Clay Buchholz delivered another forgettable start, Bobby Valentine made more puzzling decisions, Justin Thomas continued to show that he is one of the worst Red Sox relievers in recent history, the bullpen squandered another big lead and Alfredo Aceves nearly blew a save.
Simply put, it was just another night on Wednesday for the Red Sox.
Boston held on for a 7-6 win over Minnesota at Target Field. The Sox once held a 7-1 lead and the victory was not secured until Alfredo Aceves struck out Denard Span with the bases loaded with two outs in the bottom of the ninth.
Aceves retired Danny Valencia on a ground out to open the ninth but then walked Trevor Plouffe and allowed a single to pinch-hitter Ryan Doumit. Ben Revere followed with a soft ground out to first that advanced the tying and winning runs into scoring position. That is when Alexi Casilla was drilled on the first pitch with an Aceves cutter, loading the bases.
Aceves preserved the win by striking out Span on a 1-2 change-up, giving Boston a three-game sweep in Minnesota and improving its record to 7-10.
That the Sox escaped with a win is a positive, yet they should never have been in a tight game to begin with since they had a 7-1 lead. The sixth inning is when a rout became a nailbiter for Boston.
Buchholz, who has lacked command of his pitches in all four starts, had allowed just one run entering the sixth, but the Twins had baserunners in all but the fifth inning.
Overall, Buchholz allowed five runs, 10 hits and three walks in 5.1 innings. Once again, his velocity was fine but his command was erratic. His ineffectiveness helped the Twins trim a 7-1 deficit to 7-6 in a five-run sixth inning.
Left-hander Justin Thomas, who is one of the worst relief pitchers on a Boston roster in several years, aided the Twins in the sixth by serving up a two-run double to Justin Morneau (one run was charged to Buchholz, and the other to Scott Atchison who allowed a two-run single to Joe Mauer, the only batter he faced). Yet it was Buchholz who created the jam in the sixth by surrendering two one-out singles followed by an RBI double to Denard Span.
It is understandable why Valentine opted for the right-handed Atchison over the left-handed Thomas to face Mauer. Atchson entered with a 1.54 ERA and had been effective against hitters from both sides of the plate. Yet Mauer hit a grounder that deflected off Atchison for a base hit.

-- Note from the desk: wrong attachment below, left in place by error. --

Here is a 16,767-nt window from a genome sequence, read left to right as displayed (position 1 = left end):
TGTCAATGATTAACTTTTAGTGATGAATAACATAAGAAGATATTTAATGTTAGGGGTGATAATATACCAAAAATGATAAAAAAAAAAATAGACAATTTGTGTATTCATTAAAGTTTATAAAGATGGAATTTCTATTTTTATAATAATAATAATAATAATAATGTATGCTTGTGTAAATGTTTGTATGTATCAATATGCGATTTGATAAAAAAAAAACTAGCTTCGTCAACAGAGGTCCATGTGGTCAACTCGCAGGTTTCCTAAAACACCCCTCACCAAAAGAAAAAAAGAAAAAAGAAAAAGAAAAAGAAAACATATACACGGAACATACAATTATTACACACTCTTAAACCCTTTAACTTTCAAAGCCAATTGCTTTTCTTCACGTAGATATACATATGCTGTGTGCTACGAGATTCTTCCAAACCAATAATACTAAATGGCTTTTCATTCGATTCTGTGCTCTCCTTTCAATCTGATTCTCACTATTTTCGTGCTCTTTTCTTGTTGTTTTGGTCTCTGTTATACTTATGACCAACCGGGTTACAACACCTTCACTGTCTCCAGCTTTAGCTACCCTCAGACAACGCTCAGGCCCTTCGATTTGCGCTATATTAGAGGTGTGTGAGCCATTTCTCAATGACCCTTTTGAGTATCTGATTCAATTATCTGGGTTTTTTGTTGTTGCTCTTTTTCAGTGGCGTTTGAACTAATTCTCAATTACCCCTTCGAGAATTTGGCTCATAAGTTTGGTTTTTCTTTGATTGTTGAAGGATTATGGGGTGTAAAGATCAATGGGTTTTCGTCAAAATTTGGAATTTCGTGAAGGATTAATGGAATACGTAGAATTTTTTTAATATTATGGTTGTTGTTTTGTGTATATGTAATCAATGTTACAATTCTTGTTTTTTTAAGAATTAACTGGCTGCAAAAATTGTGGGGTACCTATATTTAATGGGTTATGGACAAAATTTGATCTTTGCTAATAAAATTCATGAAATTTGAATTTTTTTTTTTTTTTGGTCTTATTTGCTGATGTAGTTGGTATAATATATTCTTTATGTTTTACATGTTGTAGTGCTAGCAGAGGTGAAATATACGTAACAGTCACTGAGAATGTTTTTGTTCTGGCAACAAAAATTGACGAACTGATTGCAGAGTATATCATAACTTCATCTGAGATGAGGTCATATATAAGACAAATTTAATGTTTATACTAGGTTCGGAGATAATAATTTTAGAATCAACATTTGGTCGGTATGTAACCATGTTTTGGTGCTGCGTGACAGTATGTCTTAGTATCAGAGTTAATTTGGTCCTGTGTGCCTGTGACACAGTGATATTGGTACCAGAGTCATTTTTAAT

That is when Valentine strode to the mound and called upon Thomas. The same Thomas who has had zero success in two previous major league stops (Seattle and Pittsburgh). The same Thomas was lugged a 7.71 ERA. The same Thomas who had permitted a .450 average to opposing hitters.
The probable happened. Morneau ripped Thomas’ first pitch – a dud of a slider – high off the right-center field wall for a two-run double. Thomas was even left in to face Chris Parmelee, who wishes that Valentine had done the sensible thing and give the left-hander the hook. Thomas hit Parmelee in the head with a 93 m.p.h so-called sinker.
Matt Albers followed Thomas to the mound and served up an RBI single to Trevor Plouffe before inducing a key inning-ending double play off the bat of Sean Burroughs.
Though Atchison, Thomas and Albers served up pitches that resulted in Twins’ runs, thhe final three Sox relievers held Minnesota scoreless. Vicente Padilla looked sharp while retiring the side in order in the seventh. Franklin Morales dismissed the Twins in order in the eighth. Then Aceves had another ninth inning adventure, only this time recording his fourth save.
The woeful outing by Buchholz and the gutwrenching performance from the first three Red Sox relievers overshadowed a productive offensive night against Twins right-handed starter Liam Hendriks. Mike Aviles belted his fourth home run of the season, Jarrod Saltalamacchia laced a two-run single and Dustin Pedroia was a home run short of the cycle on Wednesday. Every member of the Red Sox lineup had a hit except for David Ortiz, who was 0-for-3.
Along with the legitimate concern over Buchholz’s continued struggles, the Red Sox were confronted with another potential issue when Cody Ross departed in the sixth inning with left knee soreness. The team is already thin with its outfield depth.
The Sox now open a four-game series against the White Sox in Chicago. On Thursday, Felix Doubront opposes right-hander Philip Humber, who tossed a perfect game in his last start at Seattle.